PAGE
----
By Charles Sercombe
Meet August Gitschlag, who for the last several months has been Hamtramck’s Acting City Clerk.
Last week, he received a promotion from Emergency Manager Cathy Square, and he is now the permanent City Clerk.
We asked August to introduce himself to the community. Here is our chat with him:
Tell us about yourself:
Gitschlag: I am 39 years old, born and raised on the east side of Detroit, and after eight years at St. Jude School on Moross, my family moved to St. Clair Shores where I have lived ever since.
When I was 20 years old I was first introduced to Hamtramck when playing softball for The New Dodge Lounge in the Hamtramck Friday Night Rec League.
I graduated from James Madison College at Michigan State University with a degree in Political Economy in 1997 and went to work for US Congressman David Bonior in 1998. After the Congressman’s unsuccessful run for governor, I worked in the private sector for a couple years, and began volunteering to assist Chris Cornwell and George Kristy with the Hamtramck Labor Day Festival. I assisted with the festival for about 10 years.
I worked in the Macomb County Elections Department, then took a position as Deputy Clerk of Brownstown Twp. I went on to work as public affairs director for Sen. Buzz Thomas, and when my friend Chris Cornwell purchased Whiskey In The Jar bar on Yemans I began filling in bartending and coordinating charity and networking events there.
Most recently I served as Elections Director of Commerce Twp. and as a consultant on the Art is For Everyone/DIA Millage Campaign.
You have an interesting first and last name. Explain their origin/ethnicity:
Gitschlag: My name is a family name. It’s a German name. My father and great grandfather are also August Gitschlag, but we have different middle names, so there is no Jr. or III involved.
What do you like about Hamtramck? Favorite places to hang out?
Gitschlag: I love the urban density and affordability of Hamtramck. You have access to all walks of life, delicious fresh foods and great live entertainment.
While I am partial to Whiskey In The Jar, I love the walkability of Hamtramck, and the fact that you can be anywhere in a few minutes.
How long is your contract for?
Gitschlag: I have a two year contract.
Explain some of your job duties:
Gitschlag: The Clerk’s Office is responsible for all elections in Hamtramck.
In addition we are the official keeper of records for the City, and we handle commercial business licensing. In addition the Clerk is responsible for preparing the agendas and keeping the minutes of all City Council meetings.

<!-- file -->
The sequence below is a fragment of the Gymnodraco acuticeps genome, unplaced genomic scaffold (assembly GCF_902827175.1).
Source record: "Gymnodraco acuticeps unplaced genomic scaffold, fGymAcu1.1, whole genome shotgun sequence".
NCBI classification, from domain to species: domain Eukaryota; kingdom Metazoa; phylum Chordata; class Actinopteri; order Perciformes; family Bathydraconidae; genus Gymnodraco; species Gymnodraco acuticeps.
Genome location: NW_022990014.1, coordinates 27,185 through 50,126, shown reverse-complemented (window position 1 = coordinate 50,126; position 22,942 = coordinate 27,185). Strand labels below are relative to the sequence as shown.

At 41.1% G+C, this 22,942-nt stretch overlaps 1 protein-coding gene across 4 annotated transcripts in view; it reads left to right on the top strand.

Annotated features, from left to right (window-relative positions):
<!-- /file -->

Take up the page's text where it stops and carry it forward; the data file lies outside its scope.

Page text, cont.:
The nature of the Clerk’s Office makes us a central location for information and trouble shooting for residents, so we work very closely with Public Services, City Council and the City Manager’s Office to provide the best possible customer service.
What’s the hardest part of your job?
Gitschlag: When it is busy it is BUSY. During election season I will put in 10 to 16 hour days routinely to make certain everything is ready.
Election law changes all the time, and you have to keep up, making it a challenge to keep a routine from cycle to cycle. Being able to accomplish the task at hand while dealing with random issues that pop up can be frustrating, but it also means work is never boring!
Any pet peeves?
Gitschlag: “That’s not how we’ve always done it.”
I hear that an awful lot
Gitschlag: I am a big sports fan, especially Tiger baseball and MSU football and basketball. I enjoy golf, tennis and I have been playing softball on Belle Isle for 19 years now.
Any immediate changes coming to your office?
Gitschlag: We already revamped the election inspector and inspector training programs. We already recycled over 20 banker boxes of waste — old paper of no consequence — freeing up space to consolidate the Clerk’s Office from three rooms to two. In the short-term, we have had approval to proceed with digitizing all city records back to 1998, and install Optical Character Recognition software to our existing records. This is fantastic because it allows a fully searchable database.
As it stands now, if I need to find a copy of a document, unless the pertinent information is in the title (and everyone names documents differently) you may never find it, even if it has been there all along.
Any long-term plans?
Gitschlag: In the long term I want to obtain more permanent multi-lingual signage and municipal information for my office and elections.
We are of course handcuffed by finances, but the more information we can get out in Bengali, Arabic, Bosnian, Polish and Ukrainian, the less confusion there is in the community. My office is always the first stop for anyone who is confused, so let’s work to nip that in the bud.